The Feasibility of Dendroctonus ponderosae Infested Pinus ponderosae as a Source of Biomass in Bio-Oil Production
By Madison Reichelt and Gabriela Blatt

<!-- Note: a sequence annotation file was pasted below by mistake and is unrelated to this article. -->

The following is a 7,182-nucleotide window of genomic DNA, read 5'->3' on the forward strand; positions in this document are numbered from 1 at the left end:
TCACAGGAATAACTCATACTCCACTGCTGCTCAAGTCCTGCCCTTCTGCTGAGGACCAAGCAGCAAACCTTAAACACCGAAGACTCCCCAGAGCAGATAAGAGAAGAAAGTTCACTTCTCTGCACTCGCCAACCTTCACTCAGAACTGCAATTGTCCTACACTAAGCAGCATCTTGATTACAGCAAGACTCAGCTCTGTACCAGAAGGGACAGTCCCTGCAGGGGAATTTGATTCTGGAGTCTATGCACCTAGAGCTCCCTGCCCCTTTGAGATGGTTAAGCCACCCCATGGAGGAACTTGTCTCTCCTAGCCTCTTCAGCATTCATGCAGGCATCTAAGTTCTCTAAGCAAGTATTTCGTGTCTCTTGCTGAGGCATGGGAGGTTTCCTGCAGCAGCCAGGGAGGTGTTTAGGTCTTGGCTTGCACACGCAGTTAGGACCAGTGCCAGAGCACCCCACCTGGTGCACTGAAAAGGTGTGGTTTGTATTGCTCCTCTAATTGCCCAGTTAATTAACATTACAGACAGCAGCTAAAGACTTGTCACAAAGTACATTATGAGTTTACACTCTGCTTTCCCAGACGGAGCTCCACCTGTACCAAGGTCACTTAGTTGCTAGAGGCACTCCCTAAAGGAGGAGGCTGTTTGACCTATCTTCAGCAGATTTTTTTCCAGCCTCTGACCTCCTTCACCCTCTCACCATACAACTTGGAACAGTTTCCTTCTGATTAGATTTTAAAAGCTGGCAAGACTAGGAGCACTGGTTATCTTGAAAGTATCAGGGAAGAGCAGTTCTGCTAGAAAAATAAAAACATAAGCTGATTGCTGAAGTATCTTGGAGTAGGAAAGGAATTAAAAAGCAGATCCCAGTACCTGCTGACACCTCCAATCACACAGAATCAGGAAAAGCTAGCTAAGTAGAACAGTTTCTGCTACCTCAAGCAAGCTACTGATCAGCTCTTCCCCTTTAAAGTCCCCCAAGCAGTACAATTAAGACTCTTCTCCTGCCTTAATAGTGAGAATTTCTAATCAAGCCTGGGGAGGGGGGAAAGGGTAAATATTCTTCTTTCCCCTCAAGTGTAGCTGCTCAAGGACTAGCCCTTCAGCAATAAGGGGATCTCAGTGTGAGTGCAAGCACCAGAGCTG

As the search for a cleaner source of energy continues, biooil has shown to be an attractive alternative to fossil fuels. Bio-oil is a liquid fuel made from biomass, or organic matter derived from living, or recently living organisms. This project examines the feasibility of Pinus ponderosa that has been killed by the endroctonus ponderosa as a source of biomass in the production of biooil. Trees were identified by pine beetle boreholes and collected. The lignocellulosic biomass then underwent the treatment of liquefaction at 300°C at four and six hours. After liquefaction, the samples were then filtered using acetone. Once filtration was complete, the samples were rotovapped to remove solvents and then underwent liquid-liquid extraction using ethyl acetate. The samples were rotary evaporated to remove the ethyl acetate. When the samples were complete, they underwent analysis using Gas Chromatography Mass Spectroscopy and Attenuated Total Reflection Infrared Spectroscopy. The results of this experiment indicate that the lignocellulosic biomass was able to be successfully converted into a feasible biooil when heated at 300 °C for six hours. It was not able to successfully be converted into a feasible biooil when heated at 300 ° C for four hours. When the sample undergoes liquefaction at 300 °C at six hours, the lignin in the biomass is broken down, creating a spike in alcohols, carbonyls, alkanes, alkenes, and aromatics. This deterioration of lignin is essential in the production of biooil. Statistical analysis was performed to determine the statistical validity of the chemical analysis.